One of the main advantages of social media, from a marketing perspective at least, is that it allows consumers to propagate marketing messages and essentially create free advertising reaching their own social networks -- except it's better than advertising because it comes from a trusted source. But marketers are still coming to grips with how to measure social influence and (the key part) identify individuals who wield the most influence in their networks.
It's no secret Americans have taken to social networking in a big way, and lesbian, gay, bisexual and transgender adults are even more avid users of social networking sites than the mainstream population, according to a new survey from Pew.
Most Americans who use social media have "liked" a brand on social media, with 57% affirming this behavior, according to a new global survey from Adobe. That makes Americans a bit more brand-friendly than social media users in Australia, where 54% said they have liked a brand on social media, but a bit less than social media users in South Korea, where 59% reported liking a brand. Social media users in Germany and France were much less likely to lo like a brand on social media, at 33% and 38%, respectively.
Narcissism, feelings of superiority, and vanity are all innate characteristics of humanity, but social media may serve to encourage these tendencies even more, according to a new study from researchers at the University of Michigan's Department of Communication Studies and its Institute for Social Research.
Social media accounts for roughly a third of the time Americans spend on smartphones, and also accounts for a good chunk of their tablet time, according to Nielsen's latest "Cross Platform Report," based on data drawn from a panel of 5,000 smartphone owners and 1,300 iPad owners in March of this year.
Contrary to the fears of neurotic bosses, social media access in the workplace actually increases productivity, according to a survey of 9,908 information workers around the world conducted by Ipsos for Microsoft (all respondents worked at companies with 100 or more employees).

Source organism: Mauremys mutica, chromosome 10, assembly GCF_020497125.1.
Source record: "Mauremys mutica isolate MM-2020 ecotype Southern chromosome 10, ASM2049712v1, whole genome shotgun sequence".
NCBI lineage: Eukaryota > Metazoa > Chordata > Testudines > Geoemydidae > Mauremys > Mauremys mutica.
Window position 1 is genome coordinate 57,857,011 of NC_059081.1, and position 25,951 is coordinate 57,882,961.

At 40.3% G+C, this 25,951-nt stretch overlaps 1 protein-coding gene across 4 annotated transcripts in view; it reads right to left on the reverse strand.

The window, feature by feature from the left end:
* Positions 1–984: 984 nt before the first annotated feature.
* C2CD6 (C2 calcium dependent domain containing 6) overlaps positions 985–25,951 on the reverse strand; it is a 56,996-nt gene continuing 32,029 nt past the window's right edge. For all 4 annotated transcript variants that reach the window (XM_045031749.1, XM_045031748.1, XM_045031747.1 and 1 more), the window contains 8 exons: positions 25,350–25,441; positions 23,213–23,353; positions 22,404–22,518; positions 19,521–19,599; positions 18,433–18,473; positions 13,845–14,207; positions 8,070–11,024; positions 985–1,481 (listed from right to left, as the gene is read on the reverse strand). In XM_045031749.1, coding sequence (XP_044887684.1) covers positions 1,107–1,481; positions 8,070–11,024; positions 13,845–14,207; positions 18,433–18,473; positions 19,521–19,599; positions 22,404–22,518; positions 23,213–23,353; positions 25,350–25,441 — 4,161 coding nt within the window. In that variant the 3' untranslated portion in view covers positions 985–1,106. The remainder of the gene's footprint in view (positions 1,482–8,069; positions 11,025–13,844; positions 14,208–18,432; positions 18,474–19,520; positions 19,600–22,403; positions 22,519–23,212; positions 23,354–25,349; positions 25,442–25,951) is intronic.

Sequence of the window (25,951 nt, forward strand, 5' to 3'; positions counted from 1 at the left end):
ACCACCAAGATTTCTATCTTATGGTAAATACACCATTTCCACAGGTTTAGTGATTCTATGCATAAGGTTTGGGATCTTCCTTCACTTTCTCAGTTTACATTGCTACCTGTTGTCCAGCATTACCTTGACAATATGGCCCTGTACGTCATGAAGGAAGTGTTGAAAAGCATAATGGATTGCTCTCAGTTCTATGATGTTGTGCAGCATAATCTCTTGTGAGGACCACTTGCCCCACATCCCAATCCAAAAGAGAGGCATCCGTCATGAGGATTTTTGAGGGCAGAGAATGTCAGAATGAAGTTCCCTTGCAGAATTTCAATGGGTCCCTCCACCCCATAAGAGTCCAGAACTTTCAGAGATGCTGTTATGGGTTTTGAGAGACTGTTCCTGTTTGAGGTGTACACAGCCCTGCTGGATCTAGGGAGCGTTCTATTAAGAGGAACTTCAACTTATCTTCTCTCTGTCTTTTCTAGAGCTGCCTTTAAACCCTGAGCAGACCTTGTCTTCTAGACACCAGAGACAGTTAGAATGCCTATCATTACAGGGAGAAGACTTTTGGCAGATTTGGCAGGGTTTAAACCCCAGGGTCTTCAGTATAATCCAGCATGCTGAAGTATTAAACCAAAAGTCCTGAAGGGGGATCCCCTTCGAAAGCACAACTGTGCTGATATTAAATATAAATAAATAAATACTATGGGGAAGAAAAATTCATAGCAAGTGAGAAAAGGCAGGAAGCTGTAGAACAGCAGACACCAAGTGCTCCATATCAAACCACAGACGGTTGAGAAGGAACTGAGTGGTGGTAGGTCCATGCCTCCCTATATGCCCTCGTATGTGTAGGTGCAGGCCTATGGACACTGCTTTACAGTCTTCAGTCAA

Social media norms are still evolving, and eventually people will probably wise up about what they put on their social media profiles. In the meantime, however, they are posting some pretty ill-advised content -- ranging from awkward to embarrassing to incriminating to indictable -- and that turns out to have consequences. Like, not getting jobs they applied for.
Wednesday brought more disturbing parallels between Turkey and its less democratic neighbors, as several dozen Turkish Twitter users were arrested for allegedly spreading misinformation and making "libelous" comments on the microblogging site, as well as "inciting rebellion," which may or may not refer to simply using Twitter to organize protests against the government.
Stop the presses and take a seat everyone: you're going to want to be sitting down when you hear that your kids have probably lied to you -- yes you, the person reading this right now -- according to a new study from McAfee titled "Digital Deceptions," based on a survey of 2,474 young people (ages 10-23) and parents conducted in April. Among other things, the deceitful little traitors are lying about engaging in potentially dangerous online activities which would alarm their parents. But it's actually your fault, you see, because you're all just so darn trusting.
Twitter is a "menace" and a "curse," according to Turkish prime minister Recep Tayyip Erdogan, who lambasted social media as a means for spreading lies in an interview over the weekend, following a surge in protests around Turkey, fueled in part by social media sharing of images of injured protesters.